Continental imitation sterling penny, Fressingfield

A Continental imitation sterling penny of Gaucher of Chatillon was found by a local metal detector user near Fressingfield earlier this year. The obverse of the coin features a crowned bust and the legend reads GALChs COMES [P]Orc, which means Gaucher, Count of Porcien. The reverse of the coin features a long cross dividing theContinue reading “Continental imitation sterling penny, Fressingfield”

A multi-period site at Johnson’s Farm, Leiston

Featured Image: View north-west of the medieval farmstead complex © Pre-Construct Archaeology A multi-period site, with remains dating from the prehistoric to the post-medieval periods, has been excavated on the edge of Leiston ahead of a housing development. Although a number of Neolithic flints were found at the site, the earliest recorded archaeology was aContinue reading “A multi-period site at Johnson’s Farm, Leiston”

Miniature Socketed Axe, Sutton

A Late Iron Age to Roman miniature socketed axe found near Sutton. In this month’s Featured Find, we take you back to 2009 when this almost complete miniature socketed axe was recovered by a metal detector user. The axe is triangular in profile and has a socketed mouth with a single transverse mouth moulding. ItContinue reading “Miniature Socketed Axe, Sutton”

Roman silver denarius of Augustus, Ashfield cum Thorpe

A silver Roman coin found near Ashfield cum Thorpe. Recovered by a metal-detector user in 2020, this Roman coin is an issue of the first emperor Augustus, who reigned between 27 BC – AD 13. The front of the coin, called the ‘obverse’, features the bust of Augustus in profile. Augustus’ head is laureate, meaningContinue reading “Roman silver denarius of Augustus, Ashfield cum Thorpe”

Three Roman rabbit or hare brooches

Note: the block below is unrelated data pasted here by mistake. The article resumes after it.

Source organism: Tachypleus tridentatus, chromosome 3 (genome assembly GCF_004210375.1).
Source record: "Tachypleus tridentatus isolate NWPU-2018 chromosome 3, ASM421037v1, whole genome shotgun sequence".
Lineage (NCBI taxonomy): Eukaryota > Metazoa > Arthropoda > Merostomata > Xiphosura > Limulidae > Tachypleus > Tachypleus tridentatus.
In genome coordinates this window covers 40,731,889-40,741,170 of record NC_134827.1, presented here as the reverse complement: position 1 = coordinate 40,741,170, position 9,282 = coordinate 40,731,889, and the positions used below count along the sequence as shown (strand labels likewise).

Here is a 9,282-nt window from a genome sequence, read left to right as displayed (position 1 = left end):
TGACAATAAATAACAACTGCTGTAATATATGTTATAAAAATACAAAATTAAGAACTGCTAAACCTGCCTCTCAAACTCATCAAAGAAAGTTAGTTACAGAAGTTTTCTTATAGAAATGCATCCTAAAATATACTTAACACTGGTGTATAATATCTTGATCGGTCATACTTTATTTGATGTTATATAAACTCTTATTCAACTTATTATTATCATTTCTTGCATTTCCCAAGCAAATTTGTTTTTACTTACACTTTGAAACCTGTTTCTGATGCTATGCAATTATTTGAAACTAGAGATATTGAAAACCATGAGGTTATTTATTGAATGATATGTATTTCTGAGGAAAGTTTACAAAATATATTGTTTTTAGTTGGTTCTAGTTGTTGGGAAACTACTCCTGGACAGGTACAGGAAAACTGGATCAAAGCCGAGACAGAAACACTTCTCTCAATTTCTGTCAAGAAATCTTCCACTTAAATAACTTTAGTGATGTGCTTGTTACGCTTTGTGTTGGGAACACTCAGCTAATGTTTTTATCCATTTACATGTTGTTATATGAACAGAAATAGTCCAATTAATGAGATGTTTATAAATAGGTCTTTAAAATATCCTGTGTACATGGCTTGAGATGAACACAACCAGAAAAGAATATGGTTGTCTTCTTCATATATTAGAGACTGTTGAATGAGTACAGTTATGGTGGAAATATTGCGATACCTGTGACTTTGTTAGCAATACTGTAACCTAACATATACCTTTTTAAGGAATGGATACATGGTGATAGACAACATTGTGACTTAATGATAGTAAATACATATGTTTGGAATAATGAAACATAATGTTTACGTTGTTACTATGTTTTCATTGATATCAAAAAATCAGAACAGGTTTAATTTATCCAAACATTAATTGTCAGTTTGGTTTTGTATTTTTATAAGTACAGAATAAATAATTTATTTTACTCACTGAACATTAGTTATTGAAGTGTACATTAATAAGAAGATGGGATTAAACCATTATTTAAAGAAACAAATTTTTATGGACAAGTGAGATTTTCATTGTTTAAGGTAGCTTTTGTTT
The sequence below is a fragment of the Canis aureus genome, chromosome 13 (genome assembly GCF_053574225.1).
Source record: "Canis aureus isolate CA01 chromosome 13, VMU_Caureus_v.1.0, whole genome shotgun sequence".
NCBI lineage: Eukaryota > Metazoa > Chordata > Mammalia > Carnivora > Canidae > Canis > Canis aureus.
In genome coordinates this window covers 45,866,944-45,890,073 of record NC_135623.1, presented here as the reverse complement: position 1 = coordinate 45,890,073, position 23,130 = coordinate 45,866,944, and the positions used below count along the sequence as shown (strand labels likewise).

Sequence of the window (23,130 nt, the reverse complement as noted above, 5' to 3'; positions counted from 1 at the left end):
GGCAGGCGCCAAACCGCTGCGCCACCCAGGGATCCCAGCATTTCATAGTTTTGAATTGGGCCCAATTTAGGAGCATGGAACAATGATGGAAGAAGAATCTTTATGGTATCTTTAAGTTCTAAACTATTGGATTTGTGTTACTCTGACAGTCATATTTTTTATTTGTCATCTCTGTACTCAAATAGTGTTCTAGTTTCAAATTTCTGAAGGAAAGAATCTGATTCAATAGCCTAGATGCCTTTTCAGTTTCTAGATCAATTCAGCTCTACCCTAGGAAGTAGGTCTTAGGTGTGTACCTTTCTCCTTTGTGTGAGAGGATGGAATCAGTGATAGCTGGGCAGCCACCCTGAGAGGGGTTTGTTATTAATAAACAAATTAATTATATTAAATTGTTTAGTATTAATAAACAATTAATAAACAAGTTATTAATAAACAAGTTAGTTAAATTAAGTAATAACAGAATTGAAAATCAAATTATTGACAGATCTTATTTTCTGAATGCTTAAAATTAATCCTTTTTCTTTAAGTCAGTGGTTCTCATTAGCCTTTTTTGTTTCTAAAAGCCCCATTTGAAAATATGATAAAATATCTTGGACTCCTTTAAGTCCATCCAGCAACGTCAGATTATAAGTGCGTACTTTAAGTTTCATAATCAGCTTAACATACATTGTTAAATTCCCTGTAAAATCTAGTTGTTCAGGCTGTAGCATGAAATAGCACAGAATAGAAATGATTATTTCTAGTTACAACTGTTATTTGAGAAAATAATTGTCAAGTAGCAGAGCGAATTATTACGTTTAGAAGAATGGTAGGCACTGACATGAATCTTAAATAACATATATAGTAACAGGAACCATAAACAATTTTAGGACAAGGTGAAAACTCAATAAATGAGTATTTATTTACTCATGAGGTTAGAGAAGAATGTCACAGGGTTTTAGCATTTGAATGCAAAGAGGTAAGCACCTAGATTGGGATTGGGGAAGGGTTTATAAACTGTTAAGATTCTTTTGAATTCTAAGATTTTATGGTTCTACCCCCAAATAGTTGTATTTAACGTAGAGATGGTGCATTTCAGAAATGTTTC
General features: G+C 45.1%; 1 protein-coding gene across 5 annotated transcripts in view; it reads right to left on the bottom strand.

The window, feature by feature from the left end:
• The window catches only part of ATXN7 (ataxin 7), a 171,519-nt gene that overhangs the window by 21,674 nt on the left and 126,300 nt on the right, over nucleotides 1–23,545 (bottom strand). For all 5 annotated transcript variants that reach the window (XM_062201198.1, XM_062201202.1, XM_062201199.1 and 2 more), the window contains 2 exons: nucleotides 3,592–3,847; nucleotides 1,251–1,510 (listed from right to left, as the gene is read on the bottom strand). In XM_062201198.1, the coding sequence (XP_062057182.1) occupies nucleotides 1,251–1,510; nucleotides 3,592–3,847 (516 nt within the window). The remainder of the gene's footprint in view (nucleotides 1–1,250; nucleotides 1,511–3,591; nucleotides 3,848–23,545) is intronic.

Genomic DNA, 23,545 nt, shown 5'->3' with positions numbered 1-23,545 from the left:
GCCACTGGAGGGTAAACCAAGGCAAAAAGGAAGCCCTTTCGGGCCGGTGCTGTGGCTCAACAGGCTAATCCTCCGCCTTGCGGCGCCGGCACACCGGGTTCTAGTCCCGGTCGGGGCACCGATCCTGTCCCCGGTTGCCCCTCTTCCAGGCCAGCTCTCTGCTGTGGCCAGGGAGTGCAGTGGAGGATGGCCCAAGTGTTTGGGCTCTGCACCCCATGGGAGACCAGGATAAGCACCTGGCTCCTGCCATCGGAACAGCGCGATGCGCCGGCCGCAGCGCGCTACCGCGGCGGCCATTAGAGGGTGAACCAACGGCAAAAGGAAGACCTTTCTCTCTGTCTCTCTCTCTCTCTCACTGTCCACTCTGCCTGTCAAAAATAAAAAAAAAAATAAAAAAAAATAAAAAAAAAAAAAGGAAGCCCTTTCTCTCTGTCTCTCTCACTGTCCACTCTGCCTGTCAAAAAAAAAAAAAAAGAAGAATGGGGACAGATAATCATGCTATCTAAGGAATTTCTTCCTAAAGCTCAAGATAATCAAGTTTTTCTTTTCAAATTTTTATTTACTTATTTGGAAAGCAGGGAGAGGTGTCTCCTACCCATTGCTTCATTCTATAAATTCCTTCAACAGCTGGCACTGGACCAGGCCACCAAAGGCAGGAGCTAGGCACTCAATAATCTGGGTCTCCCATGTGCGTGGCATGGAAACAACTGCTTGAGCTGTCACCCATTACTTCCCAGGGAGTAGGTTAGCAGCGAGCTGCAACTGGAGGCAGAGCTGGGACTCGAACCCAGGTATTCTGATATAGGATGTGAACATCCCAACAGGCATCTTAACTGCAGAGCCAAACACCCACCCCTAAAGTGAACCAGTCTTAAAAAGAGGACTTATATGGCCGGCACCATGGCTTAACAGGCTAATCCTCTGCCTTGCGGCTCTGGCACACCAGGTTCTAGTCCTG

This week we bring you three Roman brooches in the style of rabbits (or hares) recovered in Suffolk by local metal detector users. All three are known as ‘plate brooches’ because they are characterised by a flat plate, the front face of which is usually decorated with enamel inlay. These seem more decorative and lessContinue reading “Three Roman rabbit or hare brooches”

Romans Found in Monks Eleigh

Featured Image: The stripped excavation area showing the excavated enclosure ditch, © Border Archaeology A rural settlement, dating back approximately 2000 years to the Late Iron Age/Roman period, has been excavated in the village of Monks Eleigh. The excavations, which took place in September 2020 by Border Archaeology, revealed evidence of an early field systemContinue reading “Romans Found in Monks Eleigh”

Roman brooch, Lackford

A copper-alloy Roman zoomorphic plate brooch, found near Lackford. This zoomorphic brooch was recovered by a local metal detector user earlier this year. The term ‘zoomorphic’ is used to signify animal representation. In this case, it is something of a misnomer because the creature is mythological. It is the ‘hippocamp’, coming from the Greek wordsContinue reading “Roman brooch, Lackford”

The Hoxne Hoard

Featured Image: Gold and Silver coins from the Hoxne Hoard, © British Museum The Hoxne Hoard is one of the largest Roman treasure hoards ever to have been discovered in Britain. It consists of almost 15,000 coins and 200 other gold and silver objects buried in the 5th century AD. The Hoard was discovered byContinue reading “The Hoxne Hoard”

Top 10 Finds from Suffolk

1.5 million archaeological objects have been unearthed by the public and recorded through the national Portable Antiquities Scheme (PAS) – a staggering 81,750 of these were from Suffolk! To celebrate this monumental milestone, Anna and Riccardo from our Finds Recording Team have picked out their Top 10 favourite finds from Suffolk to share with you.Continue reading “Top 10 Finds from Suffolk”

Conserving Roman Armour

The Archaeological Service worked with University College London to conserve this rare Roman armour, which was found by a local metal detectorist in 2019. This unusual copper-alloy Roman armour was found by metal detecting in south-east Suffolk – the finder left the object in-situ and called the Archaeological Service’s Finds Recording Team to help excavateContinue reading “Conserving Roman Armour”